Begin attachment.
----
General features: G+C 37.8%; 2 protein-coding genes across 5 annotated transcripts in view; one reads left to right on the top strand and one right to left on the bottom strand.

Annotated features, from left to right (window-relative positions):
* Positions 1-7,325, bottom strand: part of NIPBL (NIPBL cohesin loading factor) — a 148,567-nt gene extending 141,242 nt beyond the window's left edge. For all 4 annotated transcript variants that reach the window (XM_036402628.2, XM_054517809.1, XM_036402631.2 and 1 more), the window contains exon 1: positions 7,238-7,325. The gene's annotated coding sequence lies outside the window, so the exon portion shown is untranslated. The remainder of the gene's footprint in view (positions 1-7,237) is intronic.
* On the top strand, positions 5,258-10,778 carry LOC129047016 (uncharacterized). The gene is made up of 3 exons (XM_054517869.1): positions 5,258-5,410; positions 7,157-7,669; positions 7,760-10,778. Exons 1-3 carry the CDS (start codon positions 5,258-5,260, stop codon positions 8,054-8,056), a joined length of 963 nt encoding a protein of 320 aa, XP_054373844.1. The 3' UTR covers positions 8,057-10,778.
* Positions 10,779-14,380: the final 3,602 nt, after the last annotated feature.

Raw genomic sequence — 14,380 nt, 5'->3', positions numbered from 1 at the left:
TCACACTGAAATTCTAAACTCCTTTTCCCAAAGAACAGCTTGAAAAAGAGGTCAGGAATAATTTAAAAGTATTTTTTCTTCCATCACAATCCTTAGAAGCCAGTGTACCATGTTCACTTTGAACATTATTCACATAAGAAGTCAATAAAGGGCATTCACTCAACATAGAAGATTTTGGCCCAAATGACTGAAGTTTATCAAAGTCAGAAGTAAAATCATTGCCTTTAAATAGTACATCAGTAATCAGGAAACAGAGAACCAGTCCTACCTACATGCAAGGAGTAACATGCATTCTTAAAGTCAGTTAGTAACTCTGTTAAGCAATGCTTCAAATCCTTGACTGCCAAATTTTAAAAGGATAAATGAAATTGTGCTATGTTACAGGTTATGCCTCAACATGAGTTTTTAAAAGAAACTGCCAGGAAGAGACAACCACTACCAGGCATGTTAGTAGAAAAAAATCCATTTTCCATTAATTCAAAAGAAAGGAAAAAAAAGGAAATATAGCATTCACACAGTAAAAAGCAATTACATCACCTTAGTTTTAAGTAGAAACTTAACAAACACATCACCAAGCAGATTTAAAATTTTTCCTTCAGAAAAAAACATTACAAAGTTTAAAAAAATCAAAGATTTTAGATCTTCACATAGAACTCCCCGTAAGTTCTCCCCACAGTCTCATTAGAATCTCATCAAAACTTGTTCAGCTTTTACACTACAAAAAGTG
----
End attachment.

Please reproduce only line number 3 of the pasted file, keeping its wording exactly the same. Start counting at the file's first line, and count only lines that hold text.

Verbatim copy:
* Positions 1-7,325, bottom strand: part of NIPBL (NIPBL cohesin loading factor) — a 148,567-nt gene extending 141,242 nt beyond the window's left edge. For all 4 annotated transcript variants that reach the window (XM_036402628.2, XM_054517809.1, XM_036402631.2 and 1 more), the window contains exon 1: positions 7,238-7,325. The gene's annotated coding sequence lies outside the window, so the exon portion shown is untranslated. The remainder of the gene's footprint in view (positions 1-7,237) is intronic.